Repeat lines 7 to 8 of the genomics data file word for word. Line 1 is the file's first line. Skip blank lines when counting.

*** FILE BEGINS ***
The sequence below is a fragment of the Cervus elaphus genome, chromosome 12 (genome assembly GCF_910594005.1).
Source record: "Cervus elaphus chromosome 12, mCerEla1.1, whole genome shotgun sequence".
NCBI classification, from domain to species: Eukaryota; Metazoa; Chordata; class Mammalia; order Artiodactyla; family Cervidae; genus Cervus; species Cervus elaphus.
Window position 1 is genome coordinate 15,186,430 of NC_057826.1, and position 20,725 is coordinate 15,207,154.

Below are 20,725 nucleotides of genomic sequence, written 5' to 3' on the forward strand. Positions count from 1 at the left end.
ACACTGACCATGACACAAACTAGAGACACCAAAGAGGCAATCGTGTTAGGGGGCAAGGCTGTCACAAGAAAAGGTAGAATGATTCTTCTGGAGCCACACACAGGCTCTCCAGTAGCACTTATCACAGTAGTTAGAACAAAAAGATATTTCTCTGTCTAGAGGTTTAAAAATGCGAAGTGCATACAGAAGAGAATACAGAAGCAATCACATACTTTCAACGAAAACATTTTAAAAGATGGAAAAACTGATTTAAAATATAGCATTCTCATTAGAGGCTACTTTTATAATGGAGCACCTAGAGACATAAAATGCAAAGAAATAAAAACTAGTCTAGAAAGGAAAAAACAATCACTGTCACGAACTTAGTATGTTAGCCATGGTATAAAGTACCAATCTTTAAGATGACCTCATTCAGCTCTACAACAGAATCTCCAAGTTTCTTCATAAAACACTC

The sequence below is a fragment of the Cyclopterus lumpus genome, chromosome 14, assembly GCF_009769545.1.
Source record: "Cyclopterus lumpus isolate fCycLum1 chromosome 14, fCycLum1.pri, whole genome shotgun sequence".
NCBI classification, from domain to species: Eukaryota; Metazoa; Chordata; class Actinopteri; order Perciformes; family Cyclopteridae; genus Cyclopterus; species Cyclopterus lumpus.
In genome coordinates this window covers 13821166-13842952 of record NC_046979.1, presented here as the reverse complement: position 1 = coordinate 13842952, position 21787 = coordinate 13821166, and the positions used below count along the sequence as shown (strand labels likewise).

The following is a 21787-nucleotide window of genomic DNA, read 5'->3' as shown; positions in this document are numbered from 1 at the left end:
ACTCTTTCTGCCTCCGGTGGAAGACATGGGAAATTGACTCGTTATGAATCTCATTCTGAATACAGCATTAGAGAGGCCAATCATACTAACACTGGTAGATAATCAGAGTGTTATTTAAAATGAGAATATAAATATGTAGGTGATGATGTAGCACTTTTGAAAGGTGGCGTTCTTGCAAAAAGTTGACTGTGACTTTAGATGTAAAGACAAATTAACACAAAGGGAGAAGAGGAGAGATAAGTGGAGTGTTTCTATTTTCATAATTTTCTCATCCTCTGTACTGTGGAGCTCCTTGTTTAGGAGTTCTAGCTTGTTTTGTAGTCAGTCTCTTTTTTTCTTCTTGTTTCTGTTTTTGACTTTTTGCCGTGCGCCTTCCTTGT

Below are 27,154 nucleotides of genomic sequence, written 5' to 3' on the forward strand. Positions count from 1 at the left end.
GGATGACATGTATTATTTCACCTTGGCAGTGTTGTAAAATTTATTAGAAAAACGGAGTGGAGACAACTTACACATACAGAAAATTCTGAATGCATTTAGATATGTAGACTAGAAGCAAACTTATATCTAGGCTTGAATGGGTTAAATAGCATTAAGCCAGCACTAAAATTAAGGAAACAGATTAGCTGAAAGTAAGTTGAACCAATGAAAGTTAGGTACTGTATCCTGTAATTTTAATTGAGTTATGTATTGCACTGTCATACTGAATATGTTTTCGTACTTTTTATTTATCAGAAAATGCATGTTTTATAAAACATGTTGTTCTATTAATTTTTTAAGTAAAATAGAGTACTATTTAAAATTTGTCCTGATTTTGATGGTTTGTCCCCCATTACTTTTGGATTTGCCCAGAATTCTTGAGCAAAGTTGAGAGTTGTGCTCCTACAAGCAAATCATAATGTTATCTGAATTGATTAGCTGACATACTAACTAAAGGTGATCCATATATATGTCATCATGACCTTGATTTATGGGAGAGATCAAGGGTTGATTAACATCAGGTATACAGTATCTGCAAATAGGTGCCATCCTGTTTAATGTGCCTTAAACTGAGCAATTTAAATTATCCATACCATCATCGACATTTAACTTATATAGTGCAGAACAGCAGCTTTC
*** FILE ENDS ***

The sequence below is a fragment of the Cyclopterus lumpus genome, chromosome 14, assembly GCF_009769545.1.
Source record: "Cyclopterus lumpus isolate fCycLum1 chromosome 14, fCycLum1.pri, whole genome shotgun sequence".